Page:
If it has snowed overnight and freeride areas are still unridden: it's time to hit the powder! But apart from the incredible feeling of diving through deep snow, backcountry skiing also means paying attention to your surroundings and your own safety. In this blog you will find out everything you need to know about backcountry skiing and which equipment you should not do without.
Even before the first turn in deep snow
Before you go off-piste with your skis or snowboard, you should be aware that considerable dangers can lurk here. Even experienced skiers and snowboarders often underestimate how quickly avalanches can be released. This danger does not only exist when ski touring, far cut off from paved slopes. Don't underestimate the masses of snow right next to or under the ski lift. The problem with these slopes is that they are often classified as not realoff-piste and give a false sense of security .
Backcountry skiing safety guide
In order to still be able to enjoy backcountry skiing, there are a few safety aspects that you should consider. So when it comes to freeriding, you should know these 3 things:
The right equipment for deep snow skiing
Anyone who ventures into deep snow should first upgrade their equipment accordingly. When going out into the powder, you should definitely take an avalanche transceiver, a probe and a shovel with you. In order to be able to use them in an emergency, you must first familiarize yourself with the equipment. It is also particularly useful to take an extra avalanche course and have an expert introduce you to the equipment. You should also take a first-aid kit with you on every descent. For those who also go off-piste alone, an avalanche backpack is a good companion. This can inflate and ensure that you float up in a potential avalanche.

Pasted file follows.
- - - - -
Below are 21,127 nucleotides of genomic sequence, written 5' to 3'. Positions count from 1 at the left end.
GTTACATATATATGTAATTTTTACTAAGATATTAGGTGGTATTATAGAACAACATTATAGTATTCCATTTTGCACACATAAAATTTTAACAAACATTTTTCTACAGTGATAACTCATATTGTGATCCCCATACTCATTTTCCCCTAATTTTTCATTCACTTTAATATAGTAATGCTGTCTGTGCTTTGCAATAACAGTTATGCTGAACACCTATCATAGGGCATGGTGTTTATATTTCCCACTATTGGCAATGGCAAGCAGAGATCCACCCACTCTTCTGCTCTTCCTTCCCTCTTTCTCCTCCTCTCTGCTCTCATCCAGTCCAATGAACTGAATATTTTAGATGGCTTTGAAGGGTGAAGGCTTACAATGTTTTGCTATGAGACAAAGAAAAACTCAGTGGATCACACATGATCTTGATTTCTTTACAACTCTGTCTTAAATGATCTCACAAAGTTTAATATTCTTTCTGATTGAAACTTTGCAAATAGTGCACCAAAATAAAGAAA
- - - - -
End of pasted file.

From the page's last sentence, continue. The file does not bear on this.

Knowledge and experience in deep snow
When it comes to snowboarding and backcountry skiing, knowing your stuff is essential. You should be familiar with both the area and different snow conditions. It is best never to drive alone into a new area. You should also find out which weather conditions lead to an increased risk of avalanches. Numerous factors play a role here. Important influencing factors are the wind, the direction in which the slope runs and also the weather of the last days. The slope is also an important point to pay attention to. From about 25° the risk of an avalanche increases. It can also be helpful to call the nearest ski area directly and ask about the current avalanche conditions. The experts on site regularly analyze the snow and can thus accurately assess the dangers.
The right technique for backcountry skiing
What makes skiing in deep snow so special is the unique feeling of skiing, but it is precisely this that makes skiing so demanding. Switching from a hard slope to a soft surface is an extreme change. There are also more bumps in deep snow than on a piste. Furthermore, these are also completely covered by snow and therefore cannot be seen. In order to compensate for this, the entire body, all muscles and also your sense of balance are used. Extreme body tension is therefore necessary. The position is also important. As with skiing on the slopes, you should always bend your knees a bit when backcountry skiing. When driving through deep snow, it is also advisable to lean back a little more and bring the skis closer together. This gives you more buoyancy and makes it easier for you to glide through the snow. It is also advisable to learn the right skiing technique professionally. Special courses will help you to find your way in this environment.
If you now want to start freeriding, you can book some courses here: